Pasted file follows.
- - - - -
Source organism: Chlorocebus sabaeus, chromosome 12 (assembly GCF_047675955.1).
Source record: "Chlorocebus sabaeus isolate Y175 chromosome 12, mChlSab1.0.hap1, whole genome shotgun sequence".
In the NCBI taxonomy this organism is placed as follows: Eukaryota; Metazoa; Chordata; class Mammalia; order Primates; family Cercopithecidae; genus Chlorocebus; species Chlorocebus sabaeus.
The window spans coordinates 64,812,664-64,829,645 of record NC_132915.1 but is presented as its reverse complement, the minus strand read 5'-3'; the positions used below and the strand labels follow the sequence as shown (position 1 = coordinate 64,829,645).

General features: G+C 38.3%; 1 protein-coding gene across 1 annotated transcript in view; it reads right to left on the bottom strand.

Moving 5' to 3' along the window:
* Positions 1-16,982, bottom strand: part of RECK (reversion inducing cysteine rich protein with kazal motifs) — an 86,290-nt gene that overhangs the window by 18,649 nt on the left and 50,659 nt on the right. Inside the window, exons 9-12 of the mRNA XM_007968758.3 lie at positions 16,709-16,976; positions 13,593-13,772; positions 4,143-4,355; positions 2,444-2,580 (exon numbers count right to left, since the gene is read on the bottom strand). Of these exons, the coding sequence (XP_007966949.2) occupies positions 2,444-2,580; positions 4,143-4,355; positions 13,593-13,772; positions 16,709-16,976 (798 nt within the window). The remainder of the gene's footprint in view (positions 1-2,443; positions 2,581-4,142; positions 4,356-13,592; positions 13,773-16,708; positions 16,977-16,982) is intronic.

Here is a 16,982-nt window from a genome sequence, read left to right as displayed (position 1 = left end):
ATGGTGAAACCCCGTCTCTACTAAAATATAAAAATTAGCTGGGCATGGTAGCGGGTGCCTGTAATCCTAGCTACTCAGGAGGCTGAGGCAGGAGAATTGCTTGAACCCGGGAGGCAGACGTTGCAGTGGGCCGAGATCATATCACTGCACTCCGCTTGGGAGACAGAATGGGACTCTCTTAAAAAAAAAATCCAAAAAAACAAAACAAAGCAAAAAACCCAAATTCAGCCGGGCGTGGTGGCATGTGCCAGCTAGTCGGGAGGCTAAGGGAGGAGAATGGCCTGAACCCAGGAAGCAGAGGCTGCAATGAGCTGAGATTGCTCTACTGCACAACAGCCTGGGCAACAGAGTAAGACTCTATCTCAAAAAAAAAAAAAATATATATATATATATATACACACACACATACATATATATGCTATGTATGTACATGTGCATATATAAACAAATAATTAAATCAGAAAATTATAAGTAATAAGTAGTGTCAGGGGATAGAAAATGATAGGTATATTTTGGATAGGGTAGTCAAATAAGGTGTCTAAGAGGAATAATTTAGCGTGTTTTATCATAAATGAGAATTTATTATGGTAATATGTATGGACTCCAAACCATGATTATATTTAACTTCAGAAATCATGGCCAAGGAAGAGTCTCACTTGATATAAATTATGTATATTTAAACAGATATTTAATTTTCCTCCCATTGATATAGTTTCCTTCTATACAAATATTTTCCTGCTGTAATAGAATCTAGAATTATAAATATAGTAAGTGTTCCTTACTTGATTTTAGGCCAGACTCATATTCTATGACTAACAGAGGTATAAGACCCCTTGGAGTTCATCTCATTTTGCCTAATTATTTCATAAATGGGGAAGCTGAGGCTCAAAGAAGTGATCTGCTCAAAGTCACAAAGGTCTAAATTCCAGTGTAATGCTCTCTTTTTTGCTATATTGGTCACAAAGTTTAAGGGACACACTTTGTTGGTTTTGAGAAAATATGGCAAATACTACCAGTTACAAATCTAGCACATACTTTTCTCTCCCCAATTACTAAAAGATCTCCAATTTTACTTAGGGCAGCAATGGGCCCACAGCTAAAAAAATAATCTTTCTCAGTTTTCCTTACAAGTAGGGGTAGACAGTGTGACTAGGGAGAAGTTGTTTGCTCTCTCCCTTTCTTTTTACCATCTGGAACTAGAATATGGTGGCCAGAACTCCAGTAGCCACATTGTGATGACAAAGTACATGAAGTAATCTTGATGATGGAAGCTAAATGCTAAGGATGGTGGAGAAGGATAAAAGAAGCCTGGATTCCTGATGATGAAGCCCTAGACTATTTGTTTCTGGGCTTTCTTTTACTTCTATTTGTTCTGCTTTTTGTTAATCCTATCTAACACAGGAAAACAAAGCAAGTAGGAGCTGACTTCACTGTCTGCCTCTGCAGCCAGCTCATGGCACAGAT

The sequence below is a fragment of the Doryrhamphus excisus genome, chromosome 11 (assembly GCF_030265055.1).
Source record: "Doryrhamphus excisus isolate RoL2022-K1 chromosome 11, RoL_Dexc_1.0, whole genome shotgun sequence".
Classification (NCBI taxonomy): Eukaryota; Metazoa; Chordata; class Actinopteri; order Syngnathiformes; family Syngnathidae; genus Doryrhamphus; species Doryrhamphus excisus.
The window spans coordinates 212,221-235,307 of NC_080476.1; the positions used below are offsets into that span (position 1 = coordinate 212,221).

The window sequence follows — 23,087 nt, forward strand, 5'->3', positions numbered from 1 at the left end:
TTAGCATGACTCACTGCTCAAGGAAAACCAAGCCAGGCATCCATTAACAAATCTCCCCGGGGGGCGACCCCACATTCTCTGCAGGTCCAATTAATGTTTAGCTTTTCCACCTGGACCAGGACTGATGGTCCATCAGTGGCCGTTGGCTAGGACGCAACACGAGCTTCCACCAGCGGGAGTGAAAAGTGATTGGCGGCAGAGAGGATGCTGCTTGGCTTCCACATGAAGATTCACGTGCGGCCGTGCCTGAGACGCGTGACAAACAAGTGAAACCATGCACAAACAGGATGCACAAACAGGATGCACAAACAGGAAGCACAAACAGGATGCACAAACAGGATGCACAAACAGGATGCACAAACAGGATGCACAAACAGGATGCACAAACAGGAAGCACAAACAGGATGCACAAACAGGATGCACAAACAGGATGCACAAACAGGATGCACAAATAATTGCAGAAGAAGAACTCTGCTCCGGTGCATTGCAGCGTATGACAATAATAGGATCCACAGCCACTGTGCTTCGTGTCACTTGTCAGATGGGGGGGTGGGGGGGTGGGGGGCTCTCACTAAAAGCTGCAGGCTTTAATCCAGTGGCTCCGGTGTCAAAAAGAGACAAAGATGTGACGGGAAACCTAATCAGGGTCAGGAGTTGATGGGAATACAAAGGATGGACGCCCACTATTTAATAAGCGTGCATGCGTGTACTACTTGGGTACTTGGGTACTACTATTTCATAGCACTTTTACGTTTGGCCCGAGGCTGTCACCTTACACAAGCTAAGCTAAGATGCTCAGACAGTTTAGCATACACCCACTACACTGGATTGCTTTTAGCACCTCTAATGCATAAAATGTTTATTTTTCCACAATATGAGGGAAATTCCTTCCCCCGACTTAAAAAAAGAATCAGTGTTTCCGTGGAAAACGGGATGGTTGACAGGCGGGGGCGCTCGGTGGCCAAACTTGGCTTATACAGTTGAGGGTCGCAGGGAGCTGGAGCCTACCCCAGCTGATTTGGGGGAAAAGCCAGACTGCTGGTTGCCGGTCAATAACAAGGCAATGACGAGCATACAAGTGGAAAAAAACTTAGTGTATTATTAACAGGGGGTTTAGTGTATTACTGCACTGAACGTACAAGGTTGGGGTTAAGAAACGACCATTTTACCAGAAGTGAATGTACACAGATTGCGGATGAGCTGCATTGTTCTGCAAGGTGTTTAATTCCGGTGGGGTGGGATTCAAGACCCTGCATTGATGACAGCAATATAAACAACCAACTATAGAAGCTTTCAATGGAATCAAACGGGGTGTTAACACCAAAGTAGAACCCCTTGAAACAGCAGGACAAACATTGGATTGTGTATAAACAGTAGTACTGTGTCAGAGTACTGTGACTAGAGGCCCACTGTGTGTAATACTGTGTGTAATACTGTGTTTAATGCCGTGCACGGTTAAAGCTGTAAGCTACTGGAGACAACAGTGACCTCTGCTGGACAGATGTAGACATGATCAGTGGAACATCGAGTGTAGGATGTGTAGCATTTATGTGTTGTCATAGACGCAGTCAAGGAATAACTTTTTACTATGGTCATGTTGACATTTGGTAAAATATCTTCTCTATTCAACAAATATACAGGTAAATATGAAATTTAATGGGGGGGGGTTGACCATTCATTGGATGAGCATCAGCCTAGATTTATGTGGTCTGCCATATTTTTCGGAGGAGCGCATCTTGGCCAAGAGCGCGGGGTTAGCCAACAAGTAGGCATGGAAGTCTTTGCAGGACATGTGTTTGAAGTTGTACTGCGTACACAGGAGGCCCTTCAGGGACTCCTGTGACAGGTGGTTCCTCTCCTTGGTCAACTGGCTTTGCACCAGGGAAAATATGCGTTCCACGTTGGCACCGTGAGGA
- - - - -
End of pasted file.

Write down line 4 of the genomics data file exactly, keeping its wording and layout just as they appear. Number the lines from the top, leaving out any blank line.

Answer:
The window spans coordinates 64,812,664-64,829,645 of record NC_132915.1 but is presented as its reverse complement, the minus strand read 5'-3'; the positions used below and the strand labels follow the sequence as shown (position 1 = coordinate 64,829,645).